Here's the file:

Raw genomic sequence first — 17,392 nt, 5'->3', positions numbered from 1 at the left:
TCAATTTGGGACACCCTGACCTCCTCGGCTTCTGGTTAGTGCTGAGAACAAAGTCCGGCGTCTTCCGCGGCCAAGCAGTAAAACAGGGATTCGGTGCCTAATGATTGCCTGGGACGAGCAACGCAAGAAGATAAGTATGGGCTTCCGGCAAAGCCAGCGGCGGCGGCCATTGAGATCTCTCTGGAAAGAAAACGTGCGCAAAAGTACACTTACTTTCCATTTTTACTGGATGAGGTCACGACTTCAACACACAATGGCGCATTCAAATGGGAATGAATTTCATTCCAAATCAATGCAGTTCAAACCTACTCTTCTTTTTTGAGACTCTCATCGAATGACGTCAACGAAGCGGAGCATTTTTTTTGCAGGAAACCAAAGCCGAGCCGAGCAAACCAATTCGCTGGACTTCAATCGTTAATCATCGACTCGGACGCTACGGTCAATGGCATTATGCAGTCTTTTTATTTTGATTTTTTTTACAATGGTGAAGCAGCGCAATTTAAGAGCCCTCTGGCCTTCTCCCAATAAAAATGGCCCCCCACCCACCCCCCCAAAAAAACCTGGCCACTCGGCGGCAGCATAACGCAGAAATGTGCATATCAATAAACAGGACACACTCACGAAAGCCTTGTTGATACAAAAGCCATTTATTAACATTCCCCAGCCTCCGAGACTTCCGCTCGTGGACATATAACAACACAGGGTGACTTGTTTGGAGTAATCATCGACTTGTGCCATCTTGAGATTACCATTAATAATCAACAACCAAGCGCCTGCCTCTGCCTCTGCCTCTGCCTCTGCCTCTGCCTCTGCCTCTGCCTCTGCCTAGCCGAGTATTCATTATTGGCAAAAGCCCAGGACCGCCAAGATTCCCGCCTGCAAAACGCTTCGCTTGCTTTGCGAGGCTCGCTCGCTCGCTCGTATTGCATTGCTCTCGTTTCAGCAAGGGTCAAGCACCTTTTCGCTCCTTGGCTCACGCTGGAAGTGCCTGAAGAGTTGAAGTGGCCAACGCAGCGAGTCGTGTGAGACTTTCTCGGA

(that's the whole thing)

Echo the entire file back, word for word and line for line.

Raw genomic sequence first — 17,392 nt, 5'->3', positions numbered from 1 at the left:
TCAATTTGGGACACCCTGACCTCCTCGGCTTCTGGTTAGTGCTGAGAACAAAGTCCGGCGTCTTCCGCGGCCAAGCAGTAAAACAGGGATTCGGTGCCTAATGATTGCCTGGGACGAGCAACGCAAGAAGATAAGTATGGGCTTCCGGCAAAGCCAGCGGCGGCGGCCATTGAGATCTCTCTGGAAAGAAAACGTGCGCAAAAGTACACTTACTTTCCATTTTTACTGGATGAGGTCACGACTTCAACACACAATGGCGCATTCAAATGGGAATGAATTTCATTCCAAATCAATGCAGTTCAAACCTACTCTTCTTTTTTGAGACTCTCATCGAATGACGTCAACGAAGCGGAGCATTTTTTTTGCAGGAAACCAAAGCCGAGCCGAGCAAACCAATTCGCTGGACTTCAATCGTTAATCATCGACTCGGACGCTACGGTCAATGGCATTATGCAGTCTTTTTATTTTGATTTTTTTTACAATGGTGAAGCAGCGCAATTTAAGAGCCCTCTGGCCTTCTCCCAATAAAAATGGCCCCCCACCCACCCCCCCAAAAAAACCTGGCCACTCGGCGGCAGCATAACGCAGAAATGTGCATATCAATAAACAGGACACACTCACGAAAGCCTTGTTGATACAAAAGCCATTTATTAACATTCCCCAGCCTCCGAGACTTCCGCTCGTGGACATATAACAACACAGGGTGACTTGTTTGGAGTAATCATCGACTTGTGCCATCTTGAGATTACCATTAATAATCAACAACCAAGCGCCTGCCTCTGCCTCTGCCTCTGCCTCTGCCTCTGCCTCTGCCTCTGCCTCTGCCTAGCCGAGTATTCATTATTGGCAAAAGCCCAGGACCGCCAAGATTCCCGCCTGCAAAACGCTTCGCTTGCTTTGCGAGGCTCGCTCGCTCGCTCGTATTGCATTGCTCTCGTTTCAGCAAGGGTCAAGCACCTTTTCGCTCCTTGGCTCACGCTGGAAGTGCCTGAAGAGTTGAAGTGGCCAACGCAGCGAGTCGTGTGAGACTTTCTCGGA